The major histocompatibility complex (MHC) is a dynamic genome region with an essential role in the adaptive immunity of vertebrates, especially antigen presentation. The MHC is generally divided into subregions (classes I, II and III) containing genes of similar function across species, but with different gene number and organisation. Crocodylia (crocodilians) are widely distributed and represent an evolutionary distinct group among higher vertebrates, but the genomic organisation of MHC within this lineage has been largely unexplored. Here, we studied the MHC region of the saltwater crocodile (Crocodylus porosus) and compared it with that of other taxa. We characterised genomic clusters encompassing MHC class I and class II genes in the saltwater crocodile based on sequencing of bacterial artificial chromosomes. Six gene clusters spanning ∼452 kb were identified to contain nine MHC class I genes, six MHC class II genes, three TAP genes, and a TRIM gene. These MHC class I and class II genes were in separate scaffold regions and were greater in length (2-6 times longer) than their counterparts in well-studied fowl B loci, suggesting that the compaction of avian MHC occurred after the crocodilian-avian split. Comparative analyses between the saltwater crocodile MHC and that from the alligator and gharial showed large syntenic areas (>80% identity) with similar gene order. Comparisons with other vertebrates showed that the saltwater crocodile had MHC class I genes located along with TAP, consistent with birds studied. Linkage between MHC class I and TRIM39 observed in the saltwater crocodile resembled MHC in eutherians compared, but absent in avian MHC, suggesting that the saltwater crocodile MHC appears to have gene organisation intermediate between these two lineages. These observations suggest that the structure of the saltwater crocodile MHC, and other crocodilians, can help determine the MHC that was present in the ancestors of archosaurs.
Crocodiles and their kin (Crocodylidae) use asymmetrical (bounding and galloping) gaits when moving rapidly. Despite being morphologically and ecologically similar, it seems alligators and their kin (Alligatoridae) do not. To investigate a possible anatomical basis for this apparent major difference in locomotor capabilities, we measured relative masses and internal architecture (fascicle lengths and physiological cross-sectional areas) of muscles of the pectoral and pelvic limbs of 40 individuals from six representative species of Crocodylidae and Alligatoridae. We found that, relative to body mass, Crocodylidae have significantly longer muscle fascicles (increased working range), particularly in the pectoral limb, and generally smaller muscle physiological cross-sectional areas (decreased force-exerting capability) than Alligatoridae. We therefore hypothesise that the ability of some crocodylians to use asymmetrical gaits may be limited more by the ability to make large, rapid limb motions (especially in the pectoral limb) than the ability to exert large limb forces. Furthermore, analysis of scaling patterns in muscle properties shows that limb anatomy in the two clades becomes more divergent during ontogeny. Limb muscle masses, fascicle lengths and physiological cross-sectional areas scale with significantly larger coefficients in Crocodylidae than Alligatoridae. This combination of factors suggests that inter-clade disparity in maximal limb power is highest in adult animals. Therefore, despite their apparent morphological similarities, both mean values and scaling patterns suggest that considerable diversity exists in the locomotor apparatus of extant Crocodylia.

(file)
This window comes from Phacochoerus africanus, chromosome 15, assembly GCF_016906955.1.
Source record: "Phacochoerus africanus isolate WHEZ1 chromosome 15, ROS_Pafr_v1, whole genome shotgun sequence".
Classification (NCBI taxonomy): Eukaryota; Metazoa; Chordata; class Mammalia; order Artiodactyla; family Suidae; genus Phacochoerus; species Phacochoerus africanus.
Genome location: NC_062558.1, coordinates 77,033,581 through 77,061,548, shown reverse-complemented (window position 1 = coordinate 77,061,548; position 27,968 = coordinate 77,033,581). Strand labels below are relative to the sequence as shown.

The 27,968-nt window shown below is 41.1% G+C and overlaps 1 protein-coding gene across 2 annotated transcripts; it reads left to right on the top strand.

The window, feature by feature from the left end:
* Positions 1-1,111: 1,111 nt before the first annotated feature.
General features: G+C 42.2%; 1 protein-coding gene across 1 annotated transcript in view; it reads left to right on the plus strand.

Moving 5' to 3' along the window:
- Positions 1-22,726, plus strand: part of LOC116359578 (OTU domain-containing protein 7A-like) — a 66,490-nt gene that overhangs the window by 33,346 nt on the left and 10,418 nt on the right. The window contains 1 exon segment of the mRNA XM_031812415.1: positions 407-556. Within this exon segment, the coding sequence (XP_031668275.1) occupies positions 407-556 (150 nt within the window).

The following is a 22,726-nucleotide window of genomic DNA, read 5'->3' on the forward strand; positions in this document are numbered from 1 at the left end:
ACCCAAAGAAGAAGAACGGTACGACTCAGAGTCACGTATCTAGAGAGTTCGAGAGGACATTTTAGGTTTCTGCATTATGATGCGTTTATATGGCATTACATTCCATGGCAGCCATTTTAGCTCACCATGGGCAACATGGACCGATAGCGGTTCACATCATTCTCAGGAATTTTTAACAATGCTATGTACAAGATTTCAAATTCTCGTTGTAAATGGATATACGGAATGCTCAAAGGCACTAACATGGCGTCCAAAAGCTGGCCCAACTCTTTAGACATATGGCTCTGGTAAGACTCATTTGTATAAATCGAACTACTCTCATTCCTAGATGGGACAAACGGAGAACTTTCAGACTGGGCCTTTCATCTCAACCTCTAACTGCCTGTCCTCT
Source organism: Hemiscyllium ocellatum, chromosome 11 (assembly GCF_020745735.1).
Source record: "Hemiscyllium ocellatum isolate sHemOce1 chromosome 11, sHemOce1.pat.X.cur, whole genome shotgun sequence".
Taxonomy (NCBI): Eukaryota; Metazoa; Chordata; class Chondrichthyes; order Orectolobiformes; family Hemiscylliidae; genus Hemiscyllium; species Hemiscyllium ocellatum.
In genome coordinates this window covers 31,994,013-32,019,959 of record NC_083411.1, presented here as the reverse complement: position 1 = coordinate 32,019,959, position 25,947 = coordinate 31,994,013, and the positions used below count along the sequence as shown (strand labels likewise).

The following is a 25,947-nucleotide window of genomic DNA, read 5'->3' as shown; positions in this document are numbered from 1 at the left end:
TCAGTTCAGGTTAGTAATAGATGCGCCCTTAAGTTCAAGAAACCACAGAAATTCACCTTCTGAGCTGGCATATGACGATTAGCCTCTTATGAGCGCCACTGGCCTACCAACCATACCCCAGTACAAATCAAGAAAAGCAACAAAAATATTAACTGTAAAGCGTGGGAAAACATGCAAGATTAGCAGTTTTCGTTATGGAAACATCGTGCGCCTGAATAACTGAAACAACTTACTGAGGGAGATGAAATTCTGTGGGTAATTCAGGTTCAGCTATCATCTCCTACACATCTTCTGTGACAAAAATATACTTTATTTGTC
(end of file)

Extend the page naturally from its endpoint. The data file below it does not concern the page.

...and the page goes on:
OBJECTIVES: To investigate the character of immobilization given by alfaxalone in juvenile crocodiles at optimal and at suboptimal temperatures. STUDY DESIGN: Prospective, randomized partial crossover study. ANIMALS: Twenty captive male estuarine (weight 0.6-2.5 kg) and five captive male freshwater crocodiles (weight 0.2-0.6 kg). METHODS: Crocodiles were acclimatized for 24 hours at one of the following environmental temperatures; 32 °C, 27 °C, 22 °C or 17 °C, then received 3 mg kg-1 intravenous (IV) alfaxalone into the dorsal occipital venous sinus. Duration and quality of immobilization was assessed and heart rate (HR) measured. On a separate occasion each crocodile was immobilized at one other environmental temperature. RESULTS: Alfaxalone, 3 mg kg-1 IV, produced immobilization for 55 (range 15-100 minutes in estuarine, and 20 (range 20-25) minutes in freshwater crocodiles at 32 °C. There was no significant difference overall in immobilization times between temperatures, other than that, in estuarine crocodiles, duration was shorter at 32 °C than 22 °C. The character of immobilization was unpredictable, with animals recovering without warning, or having extended recoveries requiring assisted ventilation. Assisted ventilation was necessary mainly at the lower temperatures. Median HR in all temperature treatments decreased within 5 minutes post-injection, but the change in HR over the duration of immobilization was affected by the temperature, with a progressively smaller range of fall as temperature decreased. At 17 °C, two estuarine crocodiles appeared to re-immobilize after initial recovery, became severely bradycardiac and required ventilation and re-warming. CONCLUSIONS AND CLINICAL RELEVANCE: Alfaxalone IV in small captive estuarine and freshwater crocodiles provides adequate induction of immobilization at various temperatures. However, the unpredictable results following induction mean it is unsuitable for field use and should be restricted to environments where intubation and ventilation are available, where animals can be warmed to optimal temperature, and where access to immersion in water can be restricted for 24 hours.